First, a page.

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Re: kernel driver module with proprietary closed source piece.

On Wed, Nov 06, 2002 at 04:38:47PM +0100, Henning Makholm wrote:
> Scripsit Sven Luther <luther@dpt-info.u-strasbg.fr>
> > Since this is a linux kernel module, the GPL makes the most
> > sense for this.
> ...
> > Would it be possible to release this under a GPL + exception licence, or
> > something such ?
> That is the usual advice for *applications* that have to include
> non-GPL parts. However, such a composite license is *not
> GPL-compatible*.  So kernels built with code under this license would
> be undistributable.
> [However, I confess ignorance about the actual working of loadable
> kernel modules. If it is possible to usefully distribute a .o module
> that the user can plug into, say, any 2.4.x kernel compiled with
> general module support, then the GPL compatibilty may matter less].

Well, the usual debian way of doing this, and the way i did this, is to
distribute a foo-source package, which contains the source of the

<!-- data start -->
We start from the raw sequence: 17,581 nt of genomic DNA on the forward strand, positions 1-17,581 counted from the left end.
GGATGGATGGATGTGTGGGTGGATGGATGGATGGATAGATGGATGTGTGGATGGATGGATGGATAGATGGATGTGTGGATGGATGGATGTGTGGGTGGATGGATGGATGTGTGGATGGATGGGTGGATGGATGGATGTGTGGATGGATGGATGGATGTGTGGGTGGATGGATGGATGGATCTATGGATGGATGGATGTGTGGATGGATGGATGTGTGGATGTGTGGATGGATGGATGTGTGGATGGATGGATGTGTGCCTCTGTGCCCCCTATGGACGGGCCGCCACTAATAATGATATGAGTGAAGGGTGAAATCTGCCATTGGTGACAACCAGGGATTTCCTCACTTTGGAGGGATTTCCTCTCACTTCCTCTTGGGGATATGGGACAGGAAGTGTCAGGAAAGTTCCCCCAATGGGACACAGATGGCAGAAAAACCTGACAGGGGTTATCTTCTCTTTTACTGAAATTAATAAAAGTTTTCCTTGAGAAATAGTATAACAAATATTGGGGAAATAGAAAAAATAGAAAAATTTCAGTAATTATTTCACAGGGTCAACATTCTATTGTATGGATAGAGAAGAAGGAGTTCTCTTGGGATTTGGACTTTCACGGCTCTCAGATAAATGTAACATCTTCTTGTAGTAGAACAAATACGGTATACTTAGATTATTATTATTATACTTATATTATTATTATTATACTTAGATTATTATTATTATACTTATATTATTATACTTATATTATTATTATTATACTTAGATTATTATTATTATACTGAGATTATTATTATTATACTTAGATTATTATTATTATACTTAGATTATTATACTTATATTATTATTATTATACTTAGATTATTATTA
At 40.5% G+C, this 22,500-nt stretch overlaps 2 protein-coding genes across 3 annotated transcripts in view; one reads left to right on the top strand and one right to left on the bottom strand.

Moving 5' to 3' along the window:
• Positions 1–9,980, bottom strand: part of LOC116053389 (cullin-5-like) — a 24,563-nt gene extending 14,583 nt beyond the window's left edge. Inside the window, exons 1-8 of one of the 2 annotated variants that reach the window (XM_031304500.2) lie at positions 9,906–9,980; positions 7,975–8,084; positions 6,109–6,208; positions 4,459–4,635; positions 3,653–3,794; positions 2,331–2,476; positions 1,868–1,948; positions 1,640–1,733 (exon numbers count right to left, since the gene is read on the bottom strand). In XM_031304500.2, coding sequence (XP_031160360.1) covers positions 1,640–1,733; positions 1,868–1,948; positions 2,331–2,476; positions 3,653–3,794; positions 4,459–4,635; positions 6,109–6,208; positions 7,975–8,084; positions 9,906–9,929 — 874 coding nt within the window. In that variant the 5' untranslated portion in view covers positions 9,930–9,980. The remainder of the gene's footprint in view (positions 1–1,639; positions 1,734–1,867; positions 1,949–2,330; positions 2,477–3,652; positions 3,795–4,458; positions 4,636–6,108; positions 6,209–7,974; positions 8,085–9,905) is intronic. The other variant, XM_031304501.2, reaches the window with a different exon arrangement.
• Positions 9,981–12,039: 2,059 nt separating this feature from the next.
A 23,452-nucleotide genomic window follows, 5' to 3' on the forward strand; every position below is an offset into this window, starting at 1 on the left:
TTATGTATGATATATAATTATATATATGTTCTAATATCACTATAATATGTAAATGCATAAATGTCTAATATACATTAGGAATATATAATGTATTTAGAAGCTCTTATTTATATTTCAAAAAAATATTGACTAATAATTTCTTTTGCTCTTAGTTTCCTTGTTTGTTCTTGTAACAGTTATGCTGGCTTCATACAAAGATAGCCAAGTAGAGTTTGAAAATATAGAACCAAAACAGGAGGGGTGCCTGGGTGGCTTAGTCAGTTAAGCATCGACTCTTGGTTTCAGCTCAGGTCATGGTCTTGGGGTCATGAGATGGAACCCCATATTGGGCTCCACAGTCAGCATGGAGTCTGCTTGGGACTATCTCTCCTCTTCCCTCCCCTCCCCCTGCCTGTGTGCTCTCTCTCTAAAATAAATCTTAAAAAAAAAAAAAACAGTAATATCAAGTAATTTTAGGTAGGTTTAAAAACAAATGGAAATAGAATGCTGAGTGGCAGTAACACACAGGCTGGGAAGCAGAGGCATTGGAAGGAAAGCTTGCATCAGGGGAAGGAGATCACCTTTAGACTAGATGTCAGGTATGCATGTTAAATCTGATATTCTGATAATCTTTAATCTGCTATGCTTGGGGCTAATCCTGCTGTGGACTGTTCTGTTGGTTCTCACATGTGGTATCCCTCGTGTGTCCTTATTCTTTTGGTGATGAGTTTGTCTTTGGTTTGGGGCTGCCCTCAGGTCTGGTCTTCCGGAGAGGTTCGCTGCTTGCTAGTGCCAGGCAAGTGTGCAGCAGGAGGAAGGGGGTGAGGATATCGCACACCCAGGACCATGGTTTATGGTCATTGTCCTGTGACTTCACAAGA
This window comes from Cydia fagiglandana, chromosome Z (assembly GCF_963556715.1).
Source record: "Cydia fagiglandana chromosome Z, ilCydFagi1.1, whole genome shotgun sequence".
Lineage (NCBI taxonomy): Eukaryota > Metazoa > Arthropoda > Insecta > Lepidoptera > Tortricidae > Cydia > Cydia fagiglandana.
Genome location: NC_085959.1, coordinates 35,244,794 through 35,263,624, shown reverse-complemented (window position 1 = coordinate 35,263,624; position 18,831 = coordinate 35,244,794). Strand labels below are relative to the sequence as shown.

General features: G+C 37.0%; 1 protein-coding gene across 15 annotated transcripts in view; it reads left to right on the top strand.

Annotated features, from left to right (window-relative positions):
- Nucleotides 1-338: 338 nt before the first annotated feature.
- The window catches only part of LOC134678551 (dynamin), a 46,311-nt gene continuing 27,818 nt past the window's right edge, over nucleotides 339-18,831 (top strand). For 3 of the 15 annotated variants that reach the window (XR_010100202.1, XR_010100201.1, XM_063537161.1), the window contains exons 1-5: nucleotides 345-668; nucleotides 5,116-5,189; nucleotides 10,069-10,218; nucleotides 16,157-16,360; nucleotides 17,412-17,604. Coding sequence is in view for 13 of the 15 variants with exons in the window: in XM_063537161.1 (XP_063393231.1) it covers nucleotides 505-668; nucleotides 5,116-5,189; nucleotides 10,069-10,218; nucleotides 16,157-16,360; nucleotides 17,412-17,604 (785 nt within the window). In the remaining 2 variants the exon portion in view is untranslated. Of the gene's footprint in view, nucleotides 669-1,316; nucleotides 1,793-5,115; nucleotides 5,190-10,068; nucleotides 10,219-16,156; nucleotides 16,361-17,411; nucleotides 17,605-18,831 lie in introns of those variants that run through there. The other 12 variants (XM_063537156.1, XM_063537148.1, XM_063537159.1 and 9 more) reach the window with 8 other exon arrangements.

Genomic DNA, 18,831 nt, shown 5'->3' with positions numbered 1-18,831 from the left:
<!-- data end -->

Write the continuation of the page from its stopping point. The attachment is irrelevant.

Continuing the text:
module, and installs it into /usr/src/modules. The user can then rebuild
a kernel-image package with make-kpkg kernel-image, and build a
foo-modules package with make-kpkg modules_image.

So, debian does not distribute the the module with the kernels, just
the module sources, and even then, it is the user responsability to
build the kernel and the module and install it.

> > Also, i guess i cannot put a proprietary closed source stuff into
> > even non-free, without at least a permission to redistribute it.
> True.

What kind of permission is needed here, would a simple "debian has the
right to redistribute <bunch of .o files>" be enough ?

> > I will encounter i guess the same kind of problems when they move the
> > proprietary part to userspace, i guess.
> That is where it gets funny. If "moving to userspace" means that the
> kernel is extended with an API whose sole purpose is to allow that
> particular proprietary code to attach itself, a good argument can be
> made the proprietary thingy is still part of the "modified work as a
> whole", such that the GPL conditions on GPL-freedom still applies to
> it.

Wemm, but the driver minus the user space thingy is GPLed, and can be
distributed with a standard kernel, and there is no breach of the GPL as
long as nobody use it, right ?

The same thing would apply if you simply moved the proprietary part into
a separate kernel module, with just minimal API or something such, isn't
it ? 


Sven Luther
> -- 
> Henning Makholm         "Nemo enim fere saltat sobrius, nisi forte insanit."

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